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Nancy J. Macintyre, PhD, FNP
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Nancy J. Macintyre, Ph.D., FNP passed away on July 23, 2007. Nancy was a well know leader and advocate who never missed an opportunity to explain to her many friends, family and members of the legislature about nurse practitioners. She championed the cause that nurse practitioners were essential to the provision of quality health care and worthy of independent reimbursement for their clinical expertise and delivery of patient care. Nancy served as second president of the COONPA, as the NYS NP organization was then known.


Nancy was born in Albany, New York. She received her nursing diploma from Ellis Hospital, School of Nursing (1951). She received her BSN and MA from Teacher's College, Columbia University, NYC. Nancy became an early graduate of the family nurse practitioner program at Albany Medical College (1972). With a lifelong zest for learning, Nancy completed her doctorate in education and social changes from Walden University. Nancy served as Director of the Primary Care Nurse Practitioner Program at Albany Medical College (1977-1982). She served as an independent consultant to the New York State Coalition of Nurse Practitioners and the Rensselaer County Medical Society.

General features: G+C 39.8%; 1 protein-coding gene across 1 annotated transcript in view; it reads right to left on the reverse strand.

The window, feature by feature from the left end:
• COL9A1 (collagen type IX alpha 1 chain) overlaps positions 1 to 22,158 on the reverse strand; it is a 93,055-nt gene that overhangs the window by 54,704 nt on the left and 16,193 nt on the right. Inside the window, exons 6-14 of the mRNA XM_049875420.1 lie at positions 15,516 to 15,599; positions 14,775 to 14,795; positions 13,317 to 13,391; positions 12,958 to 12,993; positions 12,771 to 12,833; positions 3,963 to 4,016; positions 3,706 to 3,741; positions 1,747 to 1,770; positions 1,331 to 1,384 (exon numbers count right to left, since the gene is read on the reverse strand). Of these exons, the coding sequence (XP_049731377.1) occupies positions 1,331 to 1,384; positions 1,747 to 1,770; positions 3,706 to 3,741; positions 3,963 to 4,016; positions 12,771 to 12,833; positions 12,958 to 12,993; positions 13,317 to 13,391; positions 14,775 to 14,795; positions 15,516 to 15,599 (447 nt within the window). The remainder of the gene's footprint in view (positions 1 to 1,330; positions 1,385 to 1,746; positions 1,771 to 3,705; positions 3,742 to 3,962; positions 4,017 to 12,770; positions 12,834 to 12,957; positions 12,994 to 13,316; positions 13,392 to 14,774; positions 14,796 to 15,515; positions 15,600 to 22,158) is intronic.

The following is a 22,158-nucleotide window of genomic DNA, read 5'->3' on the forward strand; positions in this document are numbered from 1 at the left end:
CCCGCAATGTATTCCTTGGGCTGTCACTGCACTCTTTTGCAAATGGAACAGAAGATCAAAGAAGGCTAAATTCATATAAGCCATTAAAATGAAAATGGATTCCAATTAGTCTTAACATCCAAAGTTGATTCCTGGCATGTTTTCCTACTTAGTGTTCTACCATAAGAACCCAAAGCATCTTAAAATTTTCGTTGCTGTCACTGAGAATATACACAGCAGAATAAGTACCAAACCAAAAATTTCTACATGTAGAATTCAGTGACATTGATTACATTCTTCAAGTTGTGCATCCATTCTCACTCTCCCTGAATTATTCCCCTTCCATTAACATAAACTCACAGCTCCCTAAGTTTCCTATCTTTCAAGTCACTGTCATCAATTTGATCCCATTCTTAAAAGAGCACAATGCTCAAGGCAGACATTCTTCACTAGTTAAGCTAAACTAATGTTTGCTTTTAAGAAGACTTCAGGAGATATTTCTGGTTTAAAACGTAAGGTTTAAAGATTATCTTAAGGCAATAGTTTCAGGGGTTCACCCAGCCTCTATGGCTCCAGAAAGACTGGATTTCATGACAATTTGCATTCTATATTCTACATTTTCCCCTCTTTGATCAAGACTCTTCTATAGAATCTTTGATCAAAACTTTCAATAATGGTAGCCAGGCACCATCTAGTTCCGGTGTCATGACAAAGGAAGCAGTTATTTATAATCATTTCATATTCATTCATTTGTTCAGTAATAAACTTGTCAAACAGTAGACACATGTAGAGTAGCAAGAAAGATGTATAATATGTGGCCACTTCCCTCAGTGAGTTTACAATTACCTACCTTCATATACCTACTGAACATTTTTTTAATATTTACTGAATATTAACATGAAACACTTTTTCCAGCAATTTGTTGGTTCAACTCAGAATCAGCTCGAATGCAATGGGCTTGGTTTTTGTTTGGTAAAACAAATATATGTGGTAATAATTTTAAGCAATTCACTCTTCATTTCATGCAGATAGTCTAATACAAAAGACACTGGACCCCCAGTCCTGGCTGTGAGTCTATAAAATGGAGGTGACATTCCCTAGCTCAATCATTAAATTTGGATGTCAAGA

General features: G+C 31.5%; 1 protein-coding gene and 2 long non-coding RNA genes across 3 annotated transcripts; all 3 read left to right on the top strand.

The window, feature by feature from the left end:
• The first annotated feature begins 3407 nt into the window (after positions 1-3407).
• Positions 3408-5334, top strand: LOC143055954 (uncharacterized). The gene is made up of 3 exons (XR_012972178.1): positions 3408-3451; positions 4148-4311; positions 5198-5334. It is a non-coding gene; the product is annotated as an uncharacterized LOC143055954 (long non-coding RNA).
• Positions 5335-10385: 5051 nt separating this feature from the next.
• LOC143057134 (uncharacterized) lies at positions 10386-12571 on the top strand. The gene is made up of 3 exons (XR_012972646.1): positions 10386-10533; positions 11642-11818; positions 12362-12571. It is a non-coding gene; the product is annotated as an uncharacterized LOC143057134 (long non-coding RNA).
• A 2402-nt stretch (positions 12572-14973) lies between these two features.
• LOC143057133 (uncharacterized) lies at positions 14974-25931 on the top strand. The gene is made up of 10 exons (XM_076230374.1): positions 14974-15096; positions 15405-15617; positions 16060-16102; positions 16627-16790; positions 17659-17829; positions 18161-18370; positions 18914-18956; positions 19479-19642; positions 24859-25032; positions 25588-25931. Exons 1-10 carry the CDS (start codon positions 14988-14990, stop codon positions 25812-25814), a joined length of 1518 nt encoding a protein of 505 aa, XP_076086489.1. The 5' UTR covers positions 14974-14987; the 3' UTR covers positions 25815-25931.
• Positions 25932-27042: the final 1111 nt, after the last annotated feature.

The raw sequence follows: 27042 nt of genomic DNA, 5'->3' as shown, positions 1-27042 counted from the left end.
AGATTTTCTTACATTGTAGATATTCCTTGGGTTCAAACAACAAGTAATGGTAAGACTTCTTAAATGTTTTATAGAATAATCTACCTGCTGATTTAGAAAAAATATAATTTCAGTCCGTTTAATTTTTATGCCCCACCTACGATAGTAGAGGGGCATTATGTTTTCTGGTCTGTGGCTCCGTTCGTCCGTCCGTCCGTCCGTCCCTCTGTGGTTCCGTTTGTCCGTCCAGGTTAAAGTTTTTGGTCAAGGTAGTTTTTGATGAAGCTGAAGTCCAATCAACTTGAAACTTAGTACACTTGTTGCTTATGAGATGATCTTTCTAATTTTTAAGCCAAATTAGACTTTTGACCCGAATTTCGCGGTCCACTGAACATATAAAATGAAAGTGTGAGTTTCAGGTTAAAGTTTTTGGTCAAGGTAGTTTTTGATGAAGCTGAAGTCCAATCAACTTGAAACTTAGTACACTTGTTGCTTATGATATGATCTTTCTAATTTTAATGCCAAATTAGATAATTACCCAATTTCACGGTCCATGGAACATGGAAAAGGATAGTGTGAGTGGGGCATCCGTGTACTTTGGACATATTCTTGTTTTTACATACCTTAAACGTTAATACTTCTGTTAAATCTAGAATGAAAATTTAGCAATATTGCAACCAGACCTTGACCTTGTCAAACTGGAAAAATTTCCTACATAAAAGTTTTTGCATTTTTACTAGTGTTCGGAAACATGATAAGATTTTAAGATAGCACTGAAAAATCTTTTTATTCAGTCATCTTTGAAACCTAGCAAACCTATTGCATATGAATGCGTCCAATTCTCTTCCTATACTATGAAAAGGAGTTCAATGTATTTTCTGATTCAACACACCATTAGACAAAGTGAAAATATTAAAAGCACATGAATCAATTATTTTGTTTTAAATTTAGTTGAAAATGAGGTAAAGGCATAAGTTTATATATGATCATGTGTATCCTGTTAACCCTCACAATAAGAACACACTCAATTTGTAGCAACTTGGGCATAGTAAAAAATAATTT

Nancy was tenacious in her zeal to unite nurse practitioners across the state. In 1980, along with Ann Loedy, she formed the task force for the professional advancement of nurse practitioners in New York State. The NPA was established in 1980 as a local organization in Albany. Interest in the organization was minimal and had to be disbanded. When Nancy faced disappointment in her struggle, rather than becoming discouraged she forged ahead to gain support of other NPs. In January 1981, came the formation of COONPA, Coalition of Organized Nurse Practitioner Association of NYS, with the main goal of obtaining legislation. During that year, thirteen members from ten regions in the state joined COONPA to advocate and obtain for what so many New York NPs enjoy today; legal authority to practice.


Nancy was the first to organize a NY lobby day to advocate for legislation to authorize NP practice. She produced the first newsletter to keep NY NPs informed and she was the first unofficial executive director to be available to answer any question an individual may have regarding nurse practitioner practice. Countless nurse practitioners across New York State can attest to the guidance they received from Nancy. Throughout her career, Nancy received numerous awards for excellence. Nancy felt that the early struggles in New York should not be left undocumented. She co-authored with Anne Decker, "A Few Strong Women," this book highlights the early history and fight for nurse practitioner legislation in New York State. A copy of the book is available at the center for nursing historical inquiry, at the University of Virginia the center supports historical scholarship in nursing, and is dedicated to the preservation and study of nursing history in the United States. the NPA NP of the Year Annual Award was named in her honor. 


Contributors in memory of Nancy:


Patricia McNicholl Quill, NP


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